Induction #247 - Free 4 All
Cheap Stone-Stanley Show With All The Flavor Of Rice Cakes
USA (June 27th, 1994 - November 4th, 1994)
You might be asking yourself, "A text induction? Why isn't this uploaded on YouTube in video form?" Well, that's a good question. Mainly it's a mixture of a few things. One of those things is that I have a personal rule where if I put more effort into my 2012 class project at Evergreen than the actual induction, then it will become a text induction. This is such a time. With that being said, let us begin this throwback style induction.
Some of the inductions you have seen this past year have been from the Family
Channel, but we need to talk about USA for this induction. In 1994, USA decided
to make their first new game shows since their reboot of Chain Reaction was
cancelled in 1991.To do this they paired up with the fine folks at Stone-Stanley
and they made two game shows to air in June of 1994. The shows are….a mixed bag.
The first show that debuted was Quicksilver. Hosted and announced by Ron Maestri, three contestants answer a bunch of questions with punny answers already given to them and they have to match them up. It’s a genuinely original concept that I happen to like. I will also give critics that this show is quite cheap. While the prize budget is ok, the set is little more than three buzzer podiums, a monitor and a lighted background. I will also give critics and the late Jim Williams this as well…Ron Maestri is an unlikeable prat. People may have said that Pat Finn came off as robotic on the 1990 version of The Joker’s Wild, well Ron Maestri was a complete robot and sounded like it. But I’m getting ahead of myself.
Quicksilver will be up for induction in the next Viewers Choice Poll which will take place in May alongside four other worthy contenders. It’s sister show though will not get the same consideration as it’s even worse. Yet, it’s also got the much better host. It’s amazing how this works in game shows. Anyways, I give you Free 4 All.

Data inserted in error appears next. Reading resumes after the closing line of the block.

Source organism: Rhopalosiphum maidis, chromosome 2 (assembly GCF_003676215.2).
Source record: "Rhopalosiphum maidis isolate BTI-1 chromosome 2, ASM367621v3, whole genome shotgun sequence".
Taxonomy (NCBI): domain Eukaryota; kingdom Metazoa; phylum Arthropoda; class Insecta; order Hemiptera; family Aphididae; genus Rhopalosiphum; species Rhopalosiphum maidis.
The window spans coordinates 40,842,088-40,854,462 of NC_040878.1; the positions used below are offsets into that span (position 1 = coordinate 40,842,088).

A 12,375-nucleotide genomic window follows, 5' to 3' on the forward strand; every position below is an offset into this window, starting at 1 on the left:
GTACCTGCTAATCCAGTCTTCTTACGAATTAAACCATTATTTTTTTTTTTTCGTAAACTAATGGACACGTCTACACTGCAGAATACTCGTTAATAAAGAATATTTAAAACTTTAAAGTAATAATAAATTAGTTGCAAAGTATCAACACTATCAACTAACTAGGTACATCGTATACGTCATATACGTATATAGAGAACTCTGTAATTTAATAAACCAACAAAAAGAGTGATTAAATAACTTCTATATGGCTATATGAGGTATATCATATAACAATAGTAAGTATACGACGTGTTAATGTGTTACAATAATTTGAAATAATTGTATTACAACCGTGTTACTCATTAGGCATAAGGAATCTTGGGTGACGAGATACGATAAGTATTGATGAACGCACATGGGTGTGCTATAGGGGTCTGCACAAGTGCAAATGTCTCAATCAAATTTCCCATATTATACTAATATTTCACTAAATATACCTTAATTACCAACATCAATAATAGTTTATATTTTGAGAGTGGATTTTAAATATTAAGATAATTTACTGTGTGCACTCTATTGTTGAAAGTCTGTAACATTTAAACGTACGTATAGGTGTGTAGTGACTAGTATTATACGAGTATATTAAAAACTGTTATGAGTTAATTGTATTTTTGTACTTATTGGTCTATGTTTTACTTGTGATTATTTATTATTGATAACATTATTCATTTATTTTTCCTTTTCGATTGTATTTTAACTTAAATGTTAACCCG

Free 4 All was the other Stone-Stanley game show that debuted on USA with Quicksilver on June 27th, 1994. In this show, contestants answer questions in a college bowl style in order to win prizes and a few bucks. It doesn’t sound like that bad of a show….for 1954. In 1994, it paled in comparison to its counterpart in Quicksilver. Quicksilver at least had a hook to its show with its somewhat inventive format. Free 4 All had for it’s hook….nothing. If I repeat myself a lot during this induction it’s because the format and the set is as bare bones as you can get. Just a heads up.
After serving as the sidekick/announcer to Pat Finn on Shop Til you Drop, Mark L. Walberg got the call to host and announce this show. Yes that’s right, it’s the same thing that Small Talk did with Wil Shriner. The only difference is that Mark is a pretty good announcer and also a pretty good host, so he can get away with it. But that’s where the positive things about the show end as everything else goes against the show.
The set for starters is really small. It’s like the majority of the show is in a wide shot, to deceive the viewer in making it look bigger than it is. This is a real switch because most shows are actually smaller than they appear on screen. The set for Free 4 All also is rather cheap too. It’s two podiums a bunch of wacky cutout designs as the backdrop and that’s it. I’m of the mind that both Free 4 All and Quicksilver were shot on the same stage at Hollywood Center Studios but because they are both so small in appearance, they could fit on different ends of the studio. It's one way to cut down on costs, but at least make the set look like it costs a bit more than Ms. McGrady's 4th Grade Class Play set.